Watch The Insects’ Christmas from 1913: A Stop Motion Film Starring a Cast of Dead Bugs

Kind Read­er,

Will you do us the hon­or of accept­ing our hol­i­day invi­ta­tion?

Carve five min­utes from your hol­i­day sched­ule to spend time cel­e­brat­ing The Insects’ Christ­mas, above.

In addi­tion to offer­ing brief respite from the chaos of con­sumerism and mod­ern expec­ta­tions, this sim­ple stop-motion tale from 1913 is sur­pris­ing­ly effec­tive at chas­ing away hol­i­day blues.

Not bad for a short with a sup­port­ing cast of dead bugs.

Ani­ma­tor Ladis­las Stare­vich began his cin­e­mat­ic manip­u­la­tions of insect car­cass­es ear­ly in the 20th cen­tu­ry while serv­ing as Direc­tor of Kau­nas, Lithuania’s Muse­um of Nat­ur­al His­to­ry. He con­tin­ued the exper­i­ment after mov­ing to Moscow, where he added such titles as Insects’ Avi­a­tion Week, Amus­ing Scenes from the Life of Insects and famous­ly, The Cameraman’s Revenge, a racy tale of pas­sion and infi­deli­ty in the insect world.

The Insects’ Christ­mas is far gen­tler.

Think Frog­gy Went a Courtin’, or Miss Spider’s Wed­ding with an old time Christ­mas spin

Shades too of John­ny Gruelle’s Raggedy Ann and oth­er sto­ries where­in toys wait for their human own­ers to retire, so they may spring to life—though Starewizc’s sleepy doll seems to have more in com­mon with the Christ­mas tree’s absent own­ers than the tiny Father Christ­mas orna­ment who clam­ors down to par­ty al fres­co with the insects.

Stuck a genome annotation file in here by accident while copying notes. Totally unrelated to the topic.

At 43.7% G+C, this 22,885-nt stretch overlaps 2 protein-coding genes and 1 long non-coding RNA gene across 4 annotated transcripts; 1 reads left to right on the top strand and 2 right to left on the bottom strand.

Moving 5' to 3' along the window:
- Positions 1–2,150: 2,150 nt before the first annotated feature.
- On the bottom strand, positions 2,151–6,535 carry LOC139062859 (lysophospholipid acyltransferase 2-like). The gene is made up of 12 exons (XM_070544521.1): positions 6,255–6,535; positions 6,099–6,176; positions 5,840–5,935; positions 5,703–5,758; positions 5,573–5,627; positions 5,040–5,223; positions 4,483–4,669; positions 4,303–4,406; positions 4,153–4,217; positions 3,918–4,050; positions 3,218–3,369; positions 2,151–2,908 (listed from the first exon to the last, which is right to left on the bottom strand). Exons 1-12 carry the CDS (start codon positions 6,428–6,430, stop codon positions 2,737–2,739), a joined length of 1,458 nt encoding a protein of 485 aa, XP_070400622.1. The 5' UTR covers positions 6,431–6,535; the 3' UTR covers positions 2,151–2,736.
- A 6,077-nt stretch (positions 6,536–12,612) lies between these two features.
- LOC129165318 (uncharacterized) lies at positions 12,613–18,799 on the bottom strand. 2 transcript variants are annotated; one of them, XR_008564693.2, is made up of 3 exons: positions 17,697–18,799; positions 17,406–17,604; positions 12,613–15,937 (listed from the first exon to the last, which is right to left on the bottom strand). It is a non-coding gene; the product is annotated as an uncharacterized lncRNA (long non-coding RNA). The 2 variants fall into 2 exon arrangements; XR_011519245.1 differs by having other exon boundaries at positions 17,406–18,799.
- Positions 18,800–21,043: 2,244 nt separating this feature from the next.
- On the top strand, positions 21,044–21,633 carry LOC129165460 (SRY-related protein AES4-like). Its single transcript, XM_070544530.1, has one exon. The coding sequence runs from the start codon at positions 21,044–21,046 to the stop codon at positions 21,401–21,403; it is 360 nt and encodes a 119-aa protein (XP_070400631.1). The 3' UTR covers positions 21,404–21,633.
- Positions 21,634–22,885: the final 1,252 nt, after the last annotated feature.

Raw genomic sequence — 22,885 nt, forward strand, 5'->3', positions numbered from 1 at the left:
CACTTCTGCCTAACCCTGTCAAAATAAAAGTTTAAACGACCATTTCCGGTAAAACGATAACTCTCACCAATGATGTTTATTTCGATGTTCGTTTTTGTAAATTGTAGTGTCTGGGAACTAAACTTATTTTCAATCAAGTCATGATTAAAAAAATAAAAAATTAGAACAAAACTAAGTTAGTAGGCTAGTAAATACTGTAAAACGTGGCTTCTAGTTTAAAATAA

Con­tem­po­rary com­pos­er Tom Peters under­scores the whole­some vin­tage action—skiing, skat­ing, squab­bling over a Christ­mas cracker—with a mix of tra­di­tion­al car­ols and orig­i­nal music per­formed on ukulele, drum, and a six-string elec­tric bass with a 5‑octave range.

And the moment when Father Christ­mas con­jures fes­tive dec­o­ra­tions for a Char­lie Brown-ish tree is tru­ly mag­i­cal. See if your lit­tlest Hayao Miyaza­ki fan does­n’t agree.

Enjoy more of Ladis­las Starevich’s stop­mo­tion ouevre on YouTube, as well some of Tom Peters’ oth­er scores for silent films.

Relat­ed Con­tent:

The Cameraman’s Revenge (1912): The Tru­ly Weird Ori­gin of Mod­ern Stop-Motion Ani­ma­tion

The Tale of the Fox: Watch Ladis­las Starevich’s Ani­ma­tion of Goethe’s Great Ger­man Folk­tale (1937)

The His­to­ry of Stop-Motion Films: 39 Films, Span­ning 116 Years, Revis­it­ed in a 3‑Minute Video

Ayun Hal­l­i­day is an author, illus­tra­tor, the­ater mak­er and Chief Pri­ma­tol­o­gist of the East Vil­lage Inky zine.  Join her in NYC on Mon­day, Jan­u­ary 6 when her month­ly book-based vari­ety show, Necro­mancers of the Pub­lic Domain cel­e­brates Cape-Cod­di­ties (1920) by Roger Liv­ingston Scaife. Fol­low her @AyunHalliday.

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